Glencore courts 120 Teck investors for bid backing as spinoff vote looms -source
LONDON (Reuters) -Glencore executives have met or spoken with some 120 Teck Resources shareholders during a short visit to Toronto to try to win support for the company’s takeover bid rather than an internal overhaul, a source familiar with the situation said.
Glencore made its $22.5 billion all-share offer as Teck’s own plan to spin off its metallurgical coal business and focus on copper and zinc nears an April 26 vote.
Glencore Chief Executive Gary Nagle flew to Canada to meet shareholders last Thursday, after earlier in the week revising the unsolicited bid to include up to $8.2 billion in cash, which Teck’s board rejected as “largely unchanged”.
The Swiss mining company would instead combine and spin off its thermal coal unit and Teck’s steelmaking coal business.
Glencore declined to comment.
“We continue to engage extensively with our shareholders and believe that they recognize that Teck will be in a far better position to create value with a larger pool of interested parties after separation, and will support Teck’s proposal,” a spokesperson for Teck said in an email.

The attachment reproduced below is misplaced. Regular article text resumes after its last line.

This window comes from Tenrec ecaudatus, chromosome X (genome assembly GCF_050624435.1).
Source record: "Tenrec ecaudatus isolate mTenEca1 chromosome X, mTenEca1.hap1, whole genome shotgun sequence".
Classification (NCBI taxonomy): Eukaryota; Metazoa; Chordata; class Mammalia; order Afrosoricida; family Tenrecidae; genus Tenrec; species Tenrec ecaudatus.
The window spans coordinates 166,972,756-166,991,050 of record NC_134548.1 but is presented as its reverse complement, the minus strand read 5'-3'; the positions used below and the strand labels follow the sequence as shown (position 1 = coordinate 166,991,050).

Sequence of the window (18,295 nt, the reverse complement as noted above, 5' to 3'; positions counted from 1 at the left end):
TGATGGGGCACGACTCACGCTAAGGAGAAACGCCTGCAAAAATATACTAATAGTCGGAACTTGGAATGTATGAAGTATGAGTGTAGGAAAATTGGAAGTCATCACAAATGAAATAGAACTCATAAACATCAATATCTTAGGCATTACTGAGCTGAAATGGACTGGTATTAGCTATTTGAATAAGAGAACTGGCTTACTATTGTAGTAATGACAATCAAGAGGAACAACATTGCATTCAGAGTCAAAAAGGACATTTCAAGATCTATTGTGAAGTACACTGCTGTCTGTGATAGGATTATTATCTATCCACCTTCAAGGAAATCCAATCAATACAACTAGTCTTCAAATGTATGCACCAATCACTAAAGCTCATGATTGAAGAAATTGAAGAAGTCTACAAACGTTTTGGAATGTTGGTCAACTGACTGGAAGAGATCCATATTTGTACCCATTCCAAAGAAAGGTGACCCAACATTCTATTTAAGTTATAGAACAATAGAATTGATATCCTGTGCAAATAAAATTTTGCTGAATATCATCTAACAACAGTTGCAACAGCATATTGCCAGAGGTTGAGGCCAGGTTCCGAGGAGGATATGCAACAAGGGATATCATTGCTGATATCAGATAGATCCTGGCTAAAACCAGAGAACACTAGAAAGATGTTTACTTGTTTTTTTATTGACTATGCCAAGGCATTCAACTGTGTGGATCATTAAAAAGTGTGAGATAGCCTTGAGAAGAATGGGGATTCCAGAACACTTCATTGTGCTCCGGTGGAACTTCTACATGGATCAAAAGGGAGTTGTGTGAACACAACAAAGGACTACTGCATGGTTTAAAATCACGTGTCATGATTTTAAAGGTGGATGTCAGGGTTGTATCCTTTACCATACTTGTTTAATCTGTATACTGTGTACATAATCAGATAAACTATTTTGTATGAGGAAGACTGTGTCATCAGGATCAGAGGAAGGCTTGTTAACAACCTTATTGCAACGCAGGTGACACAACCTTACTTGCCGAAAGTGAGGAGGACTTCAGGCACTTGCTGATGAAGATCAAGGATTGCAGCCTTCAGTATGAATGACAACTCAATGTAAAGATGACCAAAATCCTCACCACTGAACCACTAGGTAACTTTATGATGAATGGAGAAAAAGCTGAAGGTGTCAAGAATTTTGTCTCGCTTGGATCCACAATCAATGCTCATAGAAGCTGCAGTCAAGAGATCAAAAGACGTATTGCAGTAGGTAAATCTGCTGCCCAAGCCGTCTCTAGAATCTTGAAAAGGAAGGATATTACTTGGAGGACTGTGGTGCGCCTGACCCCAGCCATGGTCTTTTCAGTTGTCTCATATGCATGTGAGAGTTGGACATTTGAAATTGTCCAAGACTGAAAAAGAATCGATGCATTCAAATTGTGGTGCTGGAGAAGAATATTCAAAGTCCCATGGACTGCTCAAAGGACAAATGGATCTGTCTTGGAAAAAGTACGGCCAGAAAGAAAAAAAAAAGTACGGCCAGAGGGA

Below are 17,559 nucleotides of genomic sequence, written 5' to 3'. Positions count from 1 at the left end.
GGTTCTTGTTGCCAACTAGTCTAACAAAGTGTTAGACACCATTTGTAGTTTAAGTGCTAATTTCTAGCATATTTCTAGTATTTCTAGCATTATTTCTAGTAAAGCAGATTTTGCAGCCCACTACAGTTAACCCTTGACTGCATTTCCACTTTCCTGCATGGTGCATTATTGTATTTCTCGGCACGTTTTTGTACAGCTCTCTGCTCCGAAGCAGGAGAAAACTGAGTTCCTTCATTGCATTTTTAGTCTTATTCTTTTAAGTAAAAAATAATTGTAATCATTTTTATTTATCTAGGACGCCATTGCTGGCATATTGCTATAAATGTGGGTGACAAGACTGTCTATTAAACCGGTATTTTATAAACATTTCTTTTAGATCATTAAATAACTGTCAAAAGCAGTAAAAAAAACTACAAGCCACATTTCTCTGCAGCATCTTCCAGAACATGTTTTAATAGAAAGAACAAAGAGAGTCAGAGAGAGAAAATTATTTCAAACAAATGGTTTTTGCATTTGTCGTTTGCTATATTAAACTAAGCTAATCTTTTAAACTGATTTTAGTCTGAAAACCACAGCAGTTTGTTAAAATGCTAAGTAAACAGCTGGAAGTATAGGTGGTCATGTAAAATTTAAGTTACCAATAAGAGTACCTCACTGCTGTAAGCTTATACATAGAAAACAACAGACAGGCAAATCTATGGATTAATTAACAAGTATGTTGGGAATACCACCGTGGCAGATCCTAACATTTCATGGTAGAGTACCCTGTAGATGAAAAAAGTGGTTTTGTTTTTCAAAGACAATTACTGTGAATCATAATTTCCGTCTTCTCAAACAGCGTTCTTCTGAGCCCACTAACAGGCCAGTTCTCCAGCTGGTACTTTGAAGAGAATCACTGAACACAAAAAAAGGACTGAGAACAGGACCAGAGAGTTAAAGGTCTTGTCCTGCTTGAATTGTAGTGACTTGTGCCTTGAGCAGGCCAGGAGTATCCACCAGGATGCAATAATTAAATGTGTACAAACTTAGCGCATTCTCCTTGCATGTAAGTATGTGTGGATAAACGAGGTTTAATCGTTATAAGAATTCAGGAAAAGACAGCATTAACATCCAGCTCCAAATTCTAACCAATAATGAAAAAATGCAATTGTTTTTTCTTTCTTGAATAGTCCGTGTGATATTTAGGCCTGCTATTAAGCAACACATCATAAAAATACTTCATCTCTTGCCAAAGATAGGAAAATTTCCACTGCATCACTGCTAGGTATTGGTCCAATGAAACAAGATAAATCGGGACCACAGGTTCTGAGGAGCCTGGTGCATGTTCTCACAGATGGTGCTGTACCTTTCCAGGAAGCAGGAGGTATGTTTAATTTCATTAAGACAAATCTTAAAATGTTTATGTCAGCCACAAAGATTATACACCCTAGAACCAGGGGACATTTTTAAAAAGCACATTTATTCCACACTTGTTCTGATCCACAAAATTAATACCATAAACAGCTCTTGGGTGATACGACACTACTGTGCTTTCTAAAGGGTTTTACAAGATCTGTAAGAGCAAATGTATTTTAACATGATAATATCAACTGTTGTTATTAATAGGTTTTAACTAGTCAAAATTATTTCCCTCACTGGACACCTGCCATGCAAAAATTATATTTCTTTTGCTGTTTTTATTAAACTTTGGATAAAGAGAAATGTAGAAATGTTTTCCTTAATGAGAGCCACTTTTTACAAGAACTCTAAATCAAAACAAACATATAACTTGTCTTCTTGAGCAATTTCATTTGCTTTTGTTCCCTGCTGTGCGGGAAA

Teck also said that its biggest public shareholder China Investment Corporation (CIC) has not met with Glencore and that media reports that CIC was in favour of Glencore’s proposed merger are false.
A wave of buyout offers for mines and mining companies is widely expected in coming months as demand increases for copper and other green energy transition minerals.
Shareholders have told Reuters that Glencore’s offer is too low for them to reject Teck’s restructuring plan or ask for a delay to the vote, while analysts expected the Swiss company to dig deeper into its pocket.
“If they were to increase the bid, then there is going to be a lot of pressure on Teck to delay their vote and to engage,” said Ben Cleary, portfolio manager at Tribeca Global Natural Resources Fund.
Glencore’s initial bid represented a 20% premium to Teck’s closing stock price on March 26, when it was made privately.
JP Morgan analysts said in a note on Monday that Glencore could pay as much as $27.2 billion.
Teck has said it would explore a corporate transaction or partnership post separation, while sources said on Monday that the company has had approaches from more than six mining companies interested in its prized metals business.
(Reporting by Clara Denina; Additional reporting by Mrinalika Roy and Divya Rajagopal; Editing by Alexander Smith and Grant McCool)